Janelle Rachel Travis baby photos 2014 043I had no revelation about my new book on our hike. None.

But what I did have a revelation about was nature, and how much I love it, how much I love being in it, and how it soothes my raggedy soul.

So this is what I know today:  Daydreaming is relaxing. Walking takes the stress jiggles away. And nature puts you right back where you need to be.

Nature is a bridge to peace, even if you are hiking towards the Devil’s Punchbowl on a scary cliff.

Wishing you many quiet, serene, exciting trips into nature this year.

And books, of course. One can not do life without books.

 

Janelle Rachel Travis baby photos 2014 051

 

09.24.2014

Author To Author Interview: Brandi Megan Granett

Brandi_proof_12I am filled with a passionate desire to share one key idea with the world.  This idea is that thoughts are things.  The very stuff we fill our minds with spills out and fills our worlds.

By learning what we are thinking and where those thoughts come from, we can change our experiences within the world.- Brandi Megan Granett

Cathy Lamb: Hello Brandi, thanks for joining me here for an Author to Author interview. I have many questions for you, but tell us first about your latest book, “Cars And Other Things That Get Around.”  What is it about? What was the inspiration?

Brandi Megan Granett: “Cars and Other Things That Get Around” is a collection of my early short fictions.  My students inspired me to put this work together.  I wanted them to see what I published before literary journals went digital.  Also, I wanted to experience the tools of self-publishing to share this knowledge with my writing students.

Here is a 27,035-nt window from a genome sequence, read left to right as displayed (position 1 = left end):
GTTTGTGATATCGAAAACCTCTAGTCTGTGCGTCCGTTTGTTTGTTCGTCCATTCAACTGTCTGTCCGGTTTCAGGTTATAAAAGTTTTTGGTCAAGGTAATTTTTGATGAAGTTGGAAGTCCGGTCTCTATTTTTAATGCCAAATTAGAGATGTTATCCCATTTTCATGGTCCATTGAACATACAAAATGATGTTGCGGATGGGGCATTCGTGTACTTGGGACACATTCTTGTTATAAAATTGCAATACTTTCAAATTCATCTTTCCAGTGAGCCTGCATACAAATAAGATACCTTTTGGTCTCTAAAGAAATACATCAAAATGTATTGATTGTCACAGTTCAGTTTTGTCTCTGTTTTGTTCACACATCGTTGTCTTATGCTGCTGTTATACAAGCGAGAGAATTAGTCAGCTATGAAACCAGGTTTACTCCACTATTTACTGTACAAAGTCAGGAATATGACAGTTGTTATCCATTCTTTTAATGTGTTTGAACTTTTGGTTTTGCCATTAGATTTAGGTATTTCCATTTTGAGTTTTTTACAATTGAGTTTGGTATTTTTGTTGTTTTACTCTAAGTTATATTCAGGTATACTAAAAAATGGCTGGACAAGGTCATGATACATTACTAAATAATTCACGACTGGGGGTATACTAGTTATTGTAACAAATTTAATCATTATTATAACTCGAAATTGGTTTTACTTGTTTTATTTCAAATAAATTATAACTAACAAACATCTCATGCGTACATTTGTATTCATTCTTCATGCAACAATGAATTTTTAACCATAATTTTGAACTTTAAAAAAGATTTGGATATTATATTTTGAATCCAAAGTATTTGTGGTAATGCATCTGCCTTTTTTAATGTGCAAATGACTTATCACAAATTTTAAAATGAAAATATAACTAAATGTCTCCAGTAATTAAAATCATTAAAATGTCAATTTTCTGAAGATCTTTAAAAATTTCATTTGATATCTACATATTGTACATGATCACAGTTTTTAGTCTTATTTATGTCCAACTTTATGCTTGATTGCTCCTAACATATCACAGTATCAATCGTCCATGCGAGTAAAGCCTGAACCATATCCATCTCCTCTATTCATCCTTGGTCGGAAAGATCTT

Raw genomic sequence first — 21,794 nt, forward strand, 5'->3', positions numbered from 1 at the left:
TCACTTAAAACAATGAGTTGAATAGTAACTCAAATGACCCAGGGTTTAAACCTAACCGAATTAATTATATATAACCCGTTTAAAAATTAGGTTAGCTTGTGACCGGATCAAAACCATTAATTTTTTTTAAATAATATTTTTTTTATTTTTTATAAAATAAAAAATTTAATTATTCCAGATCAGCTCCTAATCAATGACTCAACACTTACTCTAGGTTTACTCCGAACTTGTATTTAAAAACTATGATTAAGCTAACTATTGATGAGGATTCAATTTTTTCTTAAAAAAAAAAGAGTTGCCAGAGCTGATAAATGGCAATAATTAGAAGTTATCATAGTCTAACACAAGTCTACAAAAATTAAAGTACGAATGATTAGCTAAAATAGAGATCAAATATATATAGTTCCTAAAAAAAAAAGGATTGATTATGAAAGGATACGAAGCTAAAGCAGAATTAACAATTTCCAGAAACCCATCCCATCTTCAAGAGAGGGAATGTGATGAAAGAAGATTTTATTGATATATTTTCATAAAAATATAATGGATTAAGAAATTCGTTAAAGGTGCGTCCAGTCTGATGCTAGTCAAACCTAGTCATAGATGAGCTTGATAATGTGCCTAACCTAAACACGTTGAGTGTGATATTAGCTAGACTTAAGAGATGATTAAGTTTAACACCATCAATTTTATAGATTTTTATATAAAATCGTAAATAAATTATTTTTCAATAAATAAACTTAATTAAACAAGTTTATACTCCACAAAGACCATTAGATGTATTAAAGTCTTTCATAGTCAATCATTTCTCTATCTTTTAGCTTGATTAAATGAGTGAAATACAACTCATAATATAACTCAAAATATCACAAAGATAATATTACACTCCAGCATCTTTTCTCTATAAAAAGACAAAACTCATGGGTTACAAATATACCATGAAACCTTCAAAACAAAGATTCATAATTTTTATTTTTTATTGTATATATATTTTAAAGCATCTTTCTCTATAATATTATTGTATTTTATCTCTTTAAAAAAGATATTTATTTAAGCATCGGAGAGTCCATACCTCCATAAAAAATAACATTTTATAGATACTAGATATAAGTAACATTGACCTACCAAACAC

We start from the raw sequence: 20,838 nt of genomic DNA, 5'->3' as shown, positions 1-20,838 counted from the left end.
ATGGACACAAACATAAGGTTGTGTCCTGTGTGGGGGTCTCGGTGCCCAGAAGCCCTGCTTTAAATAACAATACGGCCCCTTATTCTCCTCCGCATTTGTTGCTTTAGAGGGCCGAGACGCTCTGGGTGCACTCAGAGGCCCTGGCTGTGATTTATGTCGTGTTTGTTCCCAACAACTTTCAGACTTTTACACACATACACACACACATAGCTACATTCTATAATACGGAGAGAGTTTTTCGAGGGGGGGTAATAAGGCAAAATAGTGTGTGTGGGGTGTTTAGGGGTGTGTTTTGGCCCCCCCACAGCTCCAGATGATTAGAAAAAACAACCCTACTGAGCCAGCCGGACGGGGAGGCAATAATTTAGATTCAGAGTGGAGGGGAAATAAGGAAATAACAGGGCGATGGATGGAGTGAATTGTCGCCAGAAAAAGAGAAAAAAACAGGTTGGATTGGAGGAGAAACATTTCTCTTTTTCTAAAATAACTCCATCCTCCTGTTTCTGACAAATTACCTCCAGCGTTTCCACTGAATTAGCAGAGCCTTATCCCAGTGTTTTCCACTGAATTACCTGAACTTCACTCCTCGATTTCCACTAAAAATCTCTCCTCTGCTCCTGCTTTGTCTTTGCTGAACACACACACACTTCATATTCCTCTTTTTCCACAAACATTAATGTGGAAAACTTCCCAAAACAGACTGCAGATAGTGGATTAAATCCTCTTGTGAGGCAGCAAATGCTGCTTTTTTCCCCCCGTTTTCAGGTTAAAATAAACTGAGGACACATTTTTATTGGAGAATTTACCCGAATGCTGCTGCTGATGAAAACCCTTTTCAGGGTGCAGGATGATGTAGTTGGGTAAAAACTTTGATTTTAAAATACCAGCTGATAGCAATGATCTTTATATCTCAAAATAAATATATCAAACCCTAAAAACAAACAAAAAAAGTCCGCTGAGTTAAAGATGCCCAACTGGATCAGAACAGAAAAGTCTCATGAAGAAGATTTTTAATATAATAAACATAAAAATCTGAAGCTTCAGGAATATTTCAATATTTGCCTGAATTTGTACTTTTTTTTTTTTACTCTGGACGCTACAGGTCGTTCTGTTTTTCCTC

You have written two other novels, too, My Intended and Floaters.  Not to cut you off at the literary pass, so to speak, but give us a sentence each on what those books are about, too.

cars“My Intended” is about a woman who married her fiancée posthumously. It is really a story about how the people in her life allowed her to grieve and reconnect to the world.  “Floaters” is the story of a newly married woman questioning her life’s decisions.

I am always curious about people. Maybe that’s why I became a writer. But I’m curious about you! Tell us about your life. For example, where do you live, what are your interests and hobbies, what did you do last weekend?

I live in Stockton, NJ, a town on the Delaware River.  My biggest passion next to writing is archery.  I recently switched to compound archery, so I spent my weekend learning all about my new equipment!

I am very impressed with your archery skills. If you are ever upset with me, I will remind myself to run away from you in a zig zag sort of pattern. Not that you would actually point a bow and arrow at me, of course.

 

floatersWhat just drives you crazy about writing? What’s the hard part of it all? 

What drives me crazy about writing—that is a great question!  I have to say that creating chapters makes me nuts.  I usually write the novel straight through and then need to go back and figure out where the chapter breaks belong.  I love sharing my writing process with my husband; he reads and comments on all of my drafts.  The characters in my books become our family friends.

All my characters live in my head. Some I like. Some I don’t. Some are friends of mine, some aren’t. But back to you. 

You have several different jobs. You are so busy I feel like laying down and taking a nap FOR you.  Can you tell us about what you do?

I like to keep several irons in the fire.  I mainly work as an online writing professor for several colleges.  I also have a private writing mentor practice; I want to help authors that are either new to writing or removed from a community of writers to hone their craft and reach their writing goals.